From: SINSULL
Date: 22 Sep 00 - 10:40 AM

Cletus,
Goobers are peanuts, not snot. Catspaw is teasing you. Or outright lying. Southern gentlemen are not nose pickers. At least not in public.
Mary


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Subject: RE: Civil War songs - Goober Peas
From: Bert
Date: 22 Sep 00 - 11:13 AM

Long ago, I read somewhere that goobers were chick peas, now they seem to be peanuts. Strange!


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Subject: RE: Civil War songs - Goober Peas
From: Mbo
Date: 22 Sep 00 - 11:17 AM

Bert, goobers have ALWAYS been peanuts. "goober" derives actually for an African word for peanuts.


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Subject: RE: Civil War songs - Goober Peas
From: catspaw49
Date: 22 Sep 00 - 11:41 AM

Now Sins, I wouldn't lie to the boy.

Goobers were and are preferably eaten boiled BTW.

Spaw


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Subject: RE: Civil War songs - Goober Peas
From: Kim C
Date: 22 Sep 00 - 12:14 PM

Mbo, as I understand it, there was actually a man whose last name was Goober, who grew peanuts, and they were called "Goober's Peas." Seriously. 'Course, Goober may not have been his real name...

We had some raw peanuts in the office and no one knew what they were because we city folks are so used to roasted/salted yaddayaddayadda. Somebody asked me, what are these? They taste like soybeans. I said, ah, well, those are actually raw peanuts..........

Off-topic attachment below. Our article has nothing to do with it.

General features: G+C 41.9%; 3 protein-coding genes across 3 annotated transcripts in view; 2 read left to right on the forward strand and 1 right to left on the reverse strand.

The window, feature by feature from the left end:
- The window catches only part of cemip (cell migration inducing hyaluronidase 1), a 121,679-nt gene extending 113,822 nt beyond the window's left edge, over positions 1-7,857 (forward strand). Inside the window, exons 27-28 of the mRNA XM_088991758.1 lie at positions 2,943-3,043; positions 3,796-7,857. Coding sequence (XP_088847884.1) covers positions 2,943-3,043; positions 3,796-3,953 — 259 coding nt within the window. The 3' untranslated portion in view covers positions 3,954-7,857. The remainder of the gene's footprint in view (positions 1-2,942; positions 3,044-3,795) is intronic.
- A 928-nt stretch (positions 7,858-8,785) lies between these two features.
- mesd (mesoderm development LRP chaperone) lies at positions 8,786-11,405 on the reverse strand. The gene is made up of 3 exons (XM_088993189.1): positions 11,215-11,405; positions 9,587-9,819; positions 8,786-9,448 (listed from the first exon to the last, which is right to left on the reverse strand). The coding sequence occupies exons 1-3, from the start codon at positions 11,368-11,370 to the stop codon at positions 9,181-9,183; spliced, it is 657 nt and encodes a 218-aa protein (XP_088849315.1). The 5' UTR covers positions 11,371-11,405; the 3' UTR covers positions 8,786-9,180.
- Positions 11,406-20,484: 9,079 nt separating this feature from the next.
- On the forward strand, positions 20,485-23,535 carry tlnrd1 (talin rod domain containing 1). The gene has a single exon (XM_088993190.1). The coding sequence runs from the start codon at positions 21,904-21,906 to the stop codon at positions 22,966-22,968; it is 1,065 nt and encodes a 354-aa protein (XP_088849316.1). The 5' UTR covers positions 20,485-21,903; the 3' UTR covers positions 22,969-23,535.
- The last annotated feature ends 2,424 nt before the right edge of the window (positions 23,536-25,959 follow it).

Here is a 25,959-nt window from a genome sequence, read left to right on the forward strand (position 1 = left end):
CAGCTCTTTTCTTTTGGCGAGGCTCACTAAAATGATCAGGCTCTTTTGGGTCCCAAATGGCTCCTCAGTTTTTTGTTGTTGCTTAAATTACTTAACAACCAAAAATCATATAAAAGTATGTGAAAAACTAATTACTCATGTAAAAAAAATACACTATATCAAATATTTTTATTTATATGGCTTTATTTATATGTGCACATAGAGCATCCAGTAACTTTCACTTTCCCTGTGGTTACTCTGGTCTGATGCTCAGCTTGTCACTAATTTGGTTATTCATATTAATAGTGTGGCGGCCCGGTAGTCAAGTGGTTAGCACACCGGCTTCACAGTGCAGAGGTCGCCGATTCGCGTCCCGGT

Now, Jeb Stuart, he da man! Mister often chides me about having this fascination with dead men who rode horses.


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Subject: RE: Civil War songs - Goober Peas
From: Mbo
Date: 22 Sep 00 - 12:20 PM

PLEASE! It's J.E.B!

--Punctilio-bo


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Subject: RE: Civil War songs - Goober Peas
From: Bert
Date: 22 Sep 00 - 12:31 PM

Ah well, now I know. Mudcatters MUST be right.


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Subject: RE: Civil War songs - Goober Peas
From: MichaelAnthony
Date: 22 Sep 00 - 12:54 PM

Mbo,

I have a similar story about this song with my sister. We discovered we could sing the Goober Peas lyrics to a Christmas melody ("Jolly Old St. Nicolus" I think is the title). So now I'm hard pressed to remember the original melody. We had a lot of fun singing this parodied version.

MichaelAnthony


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Subject: RE: Civil War songs - Goober Peas
From: SINSULL
Date: 22 Sep 00 - 01:03 PM

Bert,
I think you have goobers confused with humus. Humus is made from chickpeas and did not appear in any Civil War songs, to my knowledge.